Star Trek made real: Honeywell Bio-Analyzer headed for outer space

December 18, 2017 | Author: Ian D’Souza

There’s a familiar scene in countless science fiction movies: An injured character is brought into the starship’s sickbay where a robot scans the patient and instantly reports on their condition. Amazingly, that scene has come a step closer to becoming science fact, thanks to a new device developed by a Honeywell team in Ontario, Canada.

Currently, when astronauts require blood tests while in space, a vial (or more) of their blood needs to be drawn, stored in a bulky freezer, and then shipped back down to Earth on the next shuttle for analysis. This process could take months. If we’re going to start sending people to Mars, this simply won’t do. NASA will need a much smaller, smarter, autonomous “bio-lab” to serve the crew on these long missions into deep space.

Honeywell’s Bio-Analyzer could be the answer. This device can perform analysis on blood (and perhaps other body fluids in the future) in about one hour. It requires only a pin-prick drop of blood from a fingertip, instead of several CCs drawn by needle from an astronaut’s arm. The Bio-Analyzer produces the results with no need to freeze and store blood samples (reducing space and energy requirements onboard the space station). This will not only enable accelerated medical studies of humans in the space environment for long time periods, but the autonomy and compactness of the Bio-Analyzer will be critical on long, interplanetary voyages where the distances do not allow immediate communication with a doctor on Earth.

The Bio-Analyzer has two main modules. One module uses microfluidic technology developed by an academic start-up from Montreal, Canada, and sensitive optical detection designed by our engineering team, to determine the blood concentration of particular blood protein “markers” used in medical diagnosis. Ten different protein biomarkers are measured, with results delivered within an hour. The second module is a smart, lensless optical microscope, developed by a Halifax, Canada-based startup, which can identify and count blood cell types — white, red, platelets, etc. — for quick assays of the astronaut’s health. This module uses sophisticated pattern recognition techniques to perform this cellular labelling.

The Canadian Space Agency has chosen the Bio-Analyzer for deployment to the International Space Station (ISS) in 2018, where Canadian astronaut Dr. David St. Jacques will demonstrate the blood analysis performance of the device.

Since the beginning of the space program in the early 1960s, technical advances and spinoffs from missions have benefitted humanity — computers, Earth remote sensing, GPS, global satellite communications, weather prediction, and search and rescue being some high-visibility examples. The Bio-Analyzer is just one more. For example, it can be used in remote geographic locations, or even in rural areas, where doctors often do not have easy access to medical laboratories. For people in those areas, the portability and immediacy of the device can be reassuring, and their doctors can rapidly provide relevant diagnoses for their patients.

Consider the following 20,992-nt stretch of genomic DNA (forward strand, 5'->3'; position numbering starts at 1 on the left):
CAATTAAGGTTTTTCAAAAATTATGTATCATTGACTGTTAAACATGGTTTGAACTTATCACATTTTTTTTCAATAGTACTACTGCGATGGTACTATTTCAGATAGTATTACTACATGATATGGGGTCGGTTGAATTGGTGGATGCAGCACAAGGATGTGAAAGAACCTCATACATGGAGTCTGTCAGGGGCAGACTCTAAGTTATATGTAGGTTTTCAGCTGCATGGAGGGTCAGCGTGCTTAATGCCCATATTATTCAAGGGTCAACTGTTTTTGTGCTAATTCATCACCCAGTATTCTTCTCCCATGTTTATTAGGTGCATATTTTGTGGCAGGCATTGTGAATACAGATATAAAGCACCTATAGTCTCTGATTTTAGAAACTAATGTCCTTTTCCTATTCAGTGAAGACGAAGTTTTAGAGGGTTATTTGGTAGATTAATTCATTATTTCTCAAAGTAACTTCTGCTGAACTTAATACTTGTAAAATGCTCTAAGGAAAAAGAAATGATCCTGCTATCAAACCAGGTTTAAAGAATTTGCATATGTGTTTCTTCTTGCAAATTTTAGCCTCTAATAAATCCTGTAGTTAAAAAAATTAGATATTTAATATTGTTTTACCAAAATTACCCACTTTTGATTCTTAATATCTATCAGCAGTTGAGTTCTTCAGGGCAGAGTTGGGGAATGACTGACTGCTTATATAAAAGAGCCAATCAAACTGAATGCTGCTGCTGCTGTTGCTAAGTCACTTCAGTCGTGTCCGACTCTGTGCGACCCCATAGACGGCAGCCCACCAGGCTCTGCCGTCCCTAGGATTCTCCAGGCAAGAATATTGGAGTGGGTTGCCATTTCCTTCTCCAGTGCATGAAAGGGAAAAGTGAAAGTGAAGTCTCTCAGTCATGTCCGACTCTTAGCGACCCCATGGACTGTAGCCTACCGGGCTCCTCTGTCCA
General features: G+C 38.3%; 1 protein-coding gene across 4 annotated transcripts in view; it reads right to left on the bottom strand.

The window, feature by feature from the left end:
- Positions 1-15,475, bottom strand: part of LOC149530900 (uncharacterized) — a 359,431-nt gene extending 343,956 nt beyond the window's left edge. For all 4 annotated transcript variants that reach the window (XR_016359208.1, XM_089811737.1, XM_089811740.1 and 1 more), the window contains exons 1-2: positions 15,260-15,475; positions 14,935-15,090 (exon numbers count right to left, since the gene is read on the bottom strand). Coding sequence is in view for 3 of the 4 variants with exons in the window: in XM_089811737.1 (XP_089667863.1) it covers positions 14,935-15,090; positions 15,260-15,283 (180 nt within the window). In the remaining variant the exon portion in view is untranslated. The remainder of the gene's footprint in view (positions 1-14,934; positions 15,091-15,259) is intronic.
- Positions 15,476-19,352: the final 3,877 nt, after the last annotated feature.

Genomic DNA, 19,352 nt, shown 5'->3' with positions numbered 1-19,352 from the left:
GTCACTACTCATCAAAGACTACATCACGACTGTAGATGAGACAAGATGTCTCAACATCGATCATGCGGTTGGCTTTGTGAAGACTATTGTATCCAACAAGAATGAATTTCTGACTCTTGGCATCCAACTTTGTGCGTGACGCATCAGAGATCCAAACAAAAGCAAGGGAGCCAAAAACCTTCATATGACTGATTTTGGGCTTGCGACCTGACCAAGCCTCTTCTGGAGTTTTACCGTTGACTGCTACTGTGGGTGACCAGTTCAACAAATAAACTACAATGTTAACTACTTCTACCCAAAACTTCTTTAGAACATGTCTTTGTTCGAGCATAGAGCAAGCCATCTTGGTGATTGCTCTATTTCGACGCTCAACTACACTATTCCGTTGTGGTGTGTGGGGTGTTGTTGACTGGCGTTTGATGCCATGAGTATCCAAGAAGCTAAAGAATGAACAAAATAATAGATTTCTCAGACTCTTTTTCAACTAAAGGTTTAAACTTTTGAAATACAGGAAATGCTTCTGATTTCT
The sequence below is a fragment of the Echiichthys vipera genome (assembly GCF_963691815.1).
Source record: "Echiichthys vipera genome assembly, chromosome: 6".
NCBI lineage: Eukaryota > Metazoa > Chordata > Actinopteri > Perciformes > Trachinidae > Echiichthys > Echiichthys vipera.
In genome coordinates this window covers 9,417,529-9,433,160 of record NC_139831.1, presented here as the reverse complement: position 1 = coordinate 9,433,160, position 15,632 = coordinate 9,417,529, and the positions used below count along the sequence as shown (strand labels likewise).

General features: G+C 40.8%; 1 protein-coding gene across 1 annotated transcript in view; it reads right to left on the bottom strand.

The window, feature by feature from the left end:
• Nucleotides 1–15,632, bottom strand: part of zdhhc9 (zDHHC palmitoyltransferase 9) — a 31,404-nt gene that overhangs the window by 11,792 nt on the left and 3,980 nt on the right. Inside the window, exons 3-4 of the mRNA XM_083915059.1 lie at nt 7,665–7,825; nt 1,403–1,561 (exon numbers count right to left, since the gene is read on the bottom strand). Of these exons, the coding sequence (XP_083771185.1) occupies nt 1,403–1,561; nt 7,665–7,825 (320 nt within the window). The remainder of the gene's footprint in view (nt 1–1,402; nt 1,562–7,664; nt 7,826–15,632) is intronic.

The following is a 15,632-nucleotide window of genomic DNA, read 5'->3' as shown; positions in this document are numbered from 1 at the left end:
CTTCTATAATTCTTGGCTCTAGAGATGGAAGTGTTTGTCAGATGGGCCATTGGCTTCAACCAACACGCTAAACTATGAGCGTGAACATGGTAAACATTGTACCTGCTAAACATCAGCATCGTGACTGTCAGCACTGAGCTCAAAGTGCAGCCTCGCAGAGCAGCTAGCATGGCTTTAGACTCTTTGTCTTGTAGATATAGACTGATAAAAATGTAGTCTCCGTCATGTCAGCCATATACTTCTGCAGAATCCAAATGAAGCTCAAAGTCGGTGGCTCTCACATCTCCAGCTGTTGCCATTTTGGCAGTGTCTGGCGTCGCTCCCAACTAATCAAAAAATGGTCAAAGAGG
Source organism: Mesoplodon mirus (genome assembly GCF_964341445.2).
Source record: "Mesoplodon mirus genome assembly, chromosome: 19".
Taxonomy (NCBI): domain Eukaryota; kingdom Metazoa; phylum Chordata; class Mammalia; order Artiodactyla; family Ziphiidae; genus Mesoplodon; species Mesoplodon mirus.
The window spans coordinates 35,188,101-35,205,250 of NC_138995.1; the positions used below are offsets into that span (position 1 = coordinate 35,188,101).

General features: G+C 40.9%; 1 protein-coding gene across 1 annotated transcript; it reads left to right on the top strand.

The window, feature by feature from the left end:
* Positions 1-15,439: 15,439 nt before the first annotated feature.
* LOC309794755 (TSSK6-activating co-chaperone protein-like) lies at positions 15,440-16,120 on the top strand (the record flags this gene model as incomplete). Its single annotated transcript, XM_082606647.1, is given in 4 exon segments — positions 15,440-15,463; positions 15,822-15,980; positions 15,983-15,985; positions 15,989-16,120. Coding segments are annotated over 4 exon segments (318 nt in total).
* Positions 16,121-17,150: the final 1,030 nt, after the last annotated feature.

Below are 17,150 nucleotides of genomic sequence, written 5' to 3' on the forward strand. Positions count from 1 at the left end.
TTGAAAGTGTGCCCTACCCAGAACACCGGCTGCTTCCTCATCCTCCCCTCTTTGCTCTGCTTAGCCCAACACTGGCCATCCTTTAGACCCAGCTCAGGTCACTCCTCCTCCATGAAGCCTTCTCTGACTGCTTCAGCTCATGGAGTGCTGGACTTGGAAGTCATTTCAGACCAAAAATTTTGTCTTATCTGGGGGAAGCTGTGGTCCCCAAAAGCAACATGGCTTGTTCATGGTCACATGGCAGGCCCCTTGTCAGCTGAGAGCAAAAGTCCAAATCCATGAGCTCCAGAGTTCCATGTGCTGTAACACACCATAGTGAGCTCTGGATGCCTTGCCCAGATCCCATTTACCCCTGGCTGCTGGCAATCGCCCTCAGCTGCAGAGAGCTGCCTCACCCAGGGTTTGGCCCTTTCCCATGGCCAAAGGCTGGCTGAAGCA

Bio Analyzer

The Bio-Analyzer also has promising applications for emergency medicine in military use and in disaster relief or rescue scenarios. At some point, every doctor’s office could have a desktop Bio-Analyzer, so that a patient’s blood work could be performed quickly. It is even conceivable that someday, people might buy consumer versions off the shelf, just as they can buy blood pressure and diabetes test kits today.

Because the device is capable of accepting many types of fluids, future applications could include urine, saliva or water-quality testing. Other nonbiological fluids, such as oils and lubricants used in manufacturing or engines, might also be candidates for analysis. The device’s utility is limited only by our imagination.

I was excited to be part of the team that made this device possible, but the driving force behind it is an entire engineering team: led by project engineer, Herb Goettmann; technical lead, Jeff Cain; optical lead, Alan Scott; and program manager, Andrew Csizmar. They have produced a technology that could make a difference in both space and right here on Earth.


Ian D’Souza, Ph.D.

Staff Scientist R&D – Missions, Instruments, and Payloads Honeywell Aerospace

Ian D'Souza joined Honeywell as Staff Scientist as part of the 2016 acquisition of Canadian satellite missions and systems company, COM DEV International. He has spent 15 years in space engineering hardware design, 10 years in microsatellite mission development, and has been key in initiating a number of microsatellite programs - one of which was spun off into a commercial, maritime surveillance data service. He holds a number of patents, is Adjunct Professor of Physics, University of Guelph, and sits on the Board of Directors for the Canadian Association of Physicists.